Stop hitting your head against bricks for worthless coins, Mario!
Video games are a nearly $43 billion industry, according to a recent press release from the Entertainment Software Association and The NPD Group. These digital games and the consoles that play them are now an integral part of our culture, but it almost wasn’t this way.
In 1983, the video game industry hit a recession, known in some parts of the world as “Atari Shock.” It was not unlike 2018, for cryptocurrency.
Atari’s success in the home video game console market spurred a flood of competition, including ColecoVision and Intellivision, all competing with the birth of personal computers like the Commodore 64 and Macintosh.
Sales plummeted as hardware and software developers battled over control of publishing rights and other income streams. It ended with the iconic images of E.T. and other Atari game cartridges being buried in a New Mexico landfill.
Not only does cryptocurrency mimic the video game industry, but we’ve long discussed how intertwined the two truly are. In fact, we’re seeing the lines between the in-game currencies and cryptocurrencies blur more and more as we move into 2020.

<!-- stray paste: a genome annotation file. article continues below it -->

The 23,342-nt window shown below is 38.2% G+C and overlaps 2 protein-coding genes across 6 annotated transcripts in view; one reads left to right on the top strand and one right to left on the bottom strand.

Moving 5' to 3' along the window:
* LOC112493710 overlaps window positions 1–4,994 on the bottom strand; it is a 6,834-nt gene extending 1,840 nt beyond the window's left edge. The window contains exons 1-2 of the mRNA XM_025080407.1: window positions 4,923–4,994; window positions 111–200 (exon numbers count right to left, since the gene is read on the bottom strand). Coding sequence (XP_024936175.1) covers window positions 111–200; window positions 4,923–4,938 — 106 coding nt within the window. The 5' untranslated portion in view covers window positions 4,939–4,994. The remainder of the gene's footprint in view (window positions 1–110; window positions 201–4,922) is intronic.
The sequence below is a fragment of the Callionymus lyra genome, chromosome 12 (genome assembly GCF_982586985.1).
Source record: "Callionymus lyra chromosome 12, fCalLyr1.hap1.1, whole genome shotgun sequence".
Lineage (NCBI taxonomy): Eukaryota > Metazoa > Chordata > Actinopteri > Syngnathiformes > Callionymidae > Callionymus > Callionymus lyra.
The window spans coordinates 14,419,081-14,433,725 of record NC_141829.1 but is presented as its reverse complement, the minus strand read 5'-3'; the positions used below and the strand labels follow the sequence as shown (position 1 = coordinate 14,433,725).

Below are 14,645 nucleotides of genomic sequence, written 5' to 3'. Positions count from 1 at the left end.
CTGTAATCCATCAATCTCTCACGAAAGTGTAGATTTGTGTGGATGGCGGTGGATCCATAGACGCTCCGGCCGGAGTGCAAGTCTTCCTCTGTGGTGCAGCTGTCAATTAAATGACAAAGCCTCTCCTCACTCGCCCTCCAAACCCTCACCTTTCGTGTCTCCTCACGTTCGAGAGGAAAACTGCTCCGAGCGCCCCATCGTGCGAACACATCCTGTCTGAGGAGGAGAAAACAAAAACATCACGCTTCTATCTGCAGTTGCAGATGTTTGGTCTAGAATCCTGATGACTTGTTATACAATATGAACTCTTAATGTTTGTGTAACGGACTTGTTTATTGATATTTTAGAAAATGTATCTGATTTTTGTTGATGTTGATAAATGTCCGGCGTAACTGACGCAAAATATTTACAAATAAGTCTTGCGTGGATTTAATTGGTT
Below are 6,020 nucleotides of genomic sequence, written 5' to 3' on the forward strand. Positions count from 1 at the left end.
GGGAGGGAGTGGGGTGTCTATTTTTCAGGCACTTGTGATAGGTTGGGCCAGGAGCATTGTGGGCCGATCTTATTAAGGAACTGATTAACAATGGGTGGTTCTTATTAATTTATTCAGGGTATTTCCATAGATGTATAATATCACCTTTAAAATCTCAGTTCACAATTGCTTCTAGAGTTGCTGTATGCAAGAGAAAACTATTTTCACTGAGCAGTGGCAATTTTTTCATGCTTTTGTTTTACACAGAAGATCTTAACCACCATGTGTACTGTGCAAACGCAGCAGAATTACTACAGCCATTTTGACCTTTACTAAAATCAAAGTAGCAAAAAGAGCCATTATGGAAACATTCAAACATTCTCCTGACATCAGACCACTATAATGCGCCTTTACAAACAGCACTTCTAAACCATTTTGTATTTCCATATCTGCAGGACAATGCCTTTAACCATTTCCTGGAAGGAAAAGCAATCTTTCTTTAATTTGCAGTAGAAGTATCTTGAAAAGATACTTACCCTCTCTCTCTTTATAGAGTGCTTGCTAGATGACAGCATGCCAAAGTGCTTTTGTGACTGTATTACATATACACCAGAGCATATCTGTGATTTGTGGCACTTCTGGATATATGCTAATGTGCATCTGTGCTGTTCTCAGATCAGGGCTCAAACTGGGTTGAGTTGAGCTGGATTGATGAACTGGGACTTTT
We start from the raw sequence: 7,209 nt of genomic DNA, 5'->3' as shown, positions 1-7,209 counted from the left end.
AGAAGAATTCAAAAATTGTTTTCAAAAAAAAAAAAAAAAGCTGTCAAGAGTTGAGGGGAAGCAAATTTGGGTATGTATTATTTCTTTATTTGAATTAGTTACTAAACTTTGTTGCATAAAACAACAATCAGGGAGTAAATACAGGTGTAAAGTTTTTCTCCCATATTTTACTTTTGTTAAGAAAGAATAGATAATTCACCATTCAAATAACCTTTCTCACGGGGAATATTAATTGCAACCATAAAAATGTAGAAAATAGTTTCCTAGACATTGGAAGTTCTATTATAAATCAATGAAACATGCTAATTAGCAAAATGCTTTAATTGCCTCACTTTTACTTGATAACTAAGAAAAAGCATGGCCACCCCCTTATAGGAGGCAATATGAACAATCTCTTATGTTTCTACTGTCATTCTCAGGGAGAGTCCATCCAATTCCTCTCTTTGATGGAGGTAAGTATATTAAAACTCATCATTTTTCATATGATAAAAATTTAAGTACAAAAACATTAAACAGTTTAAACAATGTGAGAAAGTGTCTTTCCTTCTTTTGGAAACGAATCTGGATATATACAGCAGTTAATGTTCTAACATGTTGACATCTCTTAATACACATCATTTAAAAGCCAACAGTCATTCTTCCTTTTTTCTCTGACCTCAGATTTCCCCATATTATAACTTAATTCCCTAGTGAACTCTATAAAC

And the ties run much deeper than our GPUs, where gaming and crypto mining push mathematical limits alongside video editors, VR developers, and other high throughput technologies.
In fact, Planet Digital Partners, a video game publisher run by former execs from Take 2/Rockstar and Sony’s Playstation division, is funded by an STO. This puts it on the cutting edge of both gaming and blockchain, but it’s far from the only company making these kind of moves this year.
Both blockchain and cryptocurrency are already making moves into video games and esports, and it’s time we shined a light on the most popular consumer use case of blockchain technology to date (according to DappRadar) – video games.
We’ll start with the company that carried the gaming industry on its shoulders back in 1983.
Sometimes Heroes Wear Capes
Despite the home console market being flooded and investors (especially in North America) abandoning video games, one company proved it could still be profitable.
From 1983 through 1987, a small, 8-bit computer console called the Nintendo Entertainment System (Famicom in Japan) gained worldwide popularity. Insanely playable games exclusively owned by Nintendo gave it a competitive advantage. People fell in love with the mechanics of games like Mario and Zelda, which each took different paths to victory.